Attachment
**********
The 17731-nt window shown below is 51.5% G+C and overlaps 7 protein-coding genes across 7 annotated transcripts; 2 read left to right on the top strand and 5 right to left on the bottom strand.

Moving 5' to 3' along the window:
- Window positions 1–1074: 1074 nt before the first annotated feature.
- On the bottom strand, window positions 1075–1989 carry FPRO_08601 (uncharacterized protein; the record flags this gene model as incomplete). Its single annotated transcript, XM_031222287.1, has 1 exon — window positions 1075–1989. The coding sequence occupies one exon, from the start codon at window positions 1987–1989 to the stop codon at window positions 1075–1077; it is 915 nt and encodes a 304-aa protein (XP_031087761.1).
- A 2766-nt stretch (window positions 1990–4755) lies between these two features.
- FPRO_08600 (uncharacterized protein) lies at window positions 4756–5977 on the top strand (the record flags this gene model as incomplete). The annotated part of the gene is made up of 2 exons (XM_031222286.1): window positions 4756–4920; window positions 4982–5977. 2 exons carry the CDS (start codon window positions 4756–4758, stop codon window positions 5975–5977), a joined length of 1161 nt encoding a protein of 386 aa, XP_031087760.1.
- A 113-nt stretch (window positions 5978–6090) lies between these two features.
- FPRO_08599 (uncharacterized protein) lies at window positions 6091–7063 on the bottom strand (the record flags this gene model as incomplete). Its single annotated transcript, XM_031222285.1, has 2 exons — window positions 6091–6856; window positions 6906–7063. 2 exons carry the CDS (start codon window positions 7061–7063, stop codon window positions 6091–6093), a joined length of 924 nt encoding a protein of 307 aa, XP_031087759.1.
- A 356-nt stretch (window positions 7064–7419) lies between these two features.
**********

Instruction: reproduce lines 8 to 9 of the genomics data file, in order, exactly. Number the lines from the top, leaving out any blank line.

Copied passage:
- FPRO_08599 (uncharacterized protein) lies at window positions 6091–7063 on the bottom strand (the record flags this gene model as incomplete). Its single annotated transcript, XM_031222285.1, has 2 exons — window positions 6091–6856; window positions 6906–7063. 2 exons carry the CDS (start codon window positions 7061–7063, stop codon window positions 6091–6093), a joined length of 924 nt encoding a protein of 307 aa, XP_031087759.1.
- A 356-nt stretch (window positions 7064–7419) lies between these two features.